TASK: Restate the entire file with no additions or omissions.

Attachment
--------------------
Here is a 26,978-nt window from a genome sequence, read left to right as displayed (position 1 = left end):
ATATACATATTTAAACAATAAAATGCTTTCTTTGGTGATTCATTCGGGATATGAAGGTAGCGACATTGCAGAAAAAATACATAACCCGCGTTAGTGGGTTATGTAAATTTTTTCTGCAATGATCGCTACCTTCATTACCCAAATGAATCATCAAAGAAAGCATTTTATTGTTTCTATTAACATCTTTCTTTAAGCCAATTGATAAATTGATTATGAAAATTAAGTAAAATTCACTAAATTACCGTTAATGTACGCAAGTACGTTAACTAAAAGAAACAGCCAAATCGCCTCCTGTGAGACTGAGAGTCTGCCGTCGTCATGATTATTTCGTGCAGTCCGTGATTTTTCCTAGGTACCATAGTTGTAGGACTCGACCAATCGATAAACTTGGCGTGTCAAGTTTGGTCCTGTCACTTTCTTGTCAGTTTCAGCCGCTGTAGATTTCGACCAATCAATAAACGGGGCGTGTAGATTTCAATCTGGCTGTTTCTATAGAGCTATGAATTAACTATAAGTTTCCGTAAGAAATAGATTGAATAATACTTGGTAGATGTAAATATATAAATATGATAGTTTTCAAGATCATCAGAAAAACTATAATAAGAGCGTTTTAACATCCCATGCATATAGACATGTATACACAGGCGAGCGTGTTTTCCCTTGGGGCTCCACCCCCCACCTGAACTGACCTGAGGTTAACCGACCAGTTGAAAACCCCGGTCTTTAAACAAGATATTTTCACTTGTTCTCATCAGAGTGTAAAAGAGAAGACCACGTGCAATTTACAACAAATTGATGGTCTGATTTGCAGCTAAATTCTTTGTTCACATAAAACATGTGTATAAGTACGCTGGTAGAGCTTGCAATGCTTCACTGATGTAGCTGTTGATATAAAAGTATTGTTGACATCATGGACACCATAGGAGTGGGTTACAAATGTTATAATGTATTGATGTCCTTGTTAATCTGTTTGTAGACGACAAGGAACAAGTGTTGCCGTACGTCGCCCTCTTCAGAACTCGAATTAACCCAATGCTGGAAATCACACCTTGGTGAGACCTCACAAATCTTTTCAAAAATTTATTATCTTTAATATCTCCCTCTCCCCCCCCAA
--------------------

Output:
Here is a 26,978-nt window from a genome sequence, read left to right as displayed (position 1 = left end):
ATATACATATTTAAACAATAAAATGCTTTCTTTGGTGATTCATTCGGGATATGAAGGTAGCGACATTGCAGAAAAAATACATAACCCGCGTTAGTGGGTTATGTAAATTTTTTCTGCAATGATCGCTACCTTCATTACCCAAATGAATCATCAAAGAAAGCATTTTATTGTTTCTATTAACATCTTTCTTTAAGCCAATTGATAAATTGATTATGAAAATTAAGTAAAATTCACTAAATTACCGTTAATGTACGCAAGTACGTTAACTAAAAGAAACAGCCAAATCGCCTCCTGTGAGACTGAGAGTCTGCCGTCGTCATGATTATTTCGTGCAGTCCGTGATTTTTCCTAGGTACCATAGTTGTAGGACTCGACCAATCGATAAACTTGGCGTGTCAAGTTTGGTCCTGTCACTTTCTTGTCAGTTTCAGCCGCTGTAGATTTCGACCAATCAATAAACGGGGCGTGTAGATTTCAATCTGGCTGTTTCTATAGAGCTATGAATTAACTATAAGTTTCCGTAAGAAATAGATTGAATAATACTTGGTAGATGTAAATATATAAATATGATAGTTTTCAAGATCATCAGAAAAACTATAATAAGAGCGTTTTAACATCCCATGCATATAGACATGTATACACAGGCGAGCGTGTTTTCCCTTGGGGCTCCACCCCCCACCTGAACTGACCTGAGGTTAACCGACCAGTTGAAAACCCCGGTCTTTAAACAAGATATTTTCACTTGTTCTCATCAGAGTGTAAAAGAGAAGACCACGTGCAATTTACAACAAATTGATGGTCTGATTTGCAGCTAAATTCTTTGTTCACATAAAACATGTGTATAAGTACGCTGGTAGAGCTTGCAATGCTTCACTGATGTAGCTGTTGATATAAAAGTATTGTTGACATCATGGACACCATAGGAGTGGGTTACAAATGTTATAATGTATTGATGTCCTTGTTAATCTGTTTGTAGACGACAAGGAACAAGTGTTGCCGTACGTCGCCCTCTTCAGAACTCGAATTAACCCAATGCTGGAAATCACACCTTGGTGAGACCTCACAAATCTTTTCAAAAATTTATTATCTTTAATATCTCCCTCTCCCCCCCCAA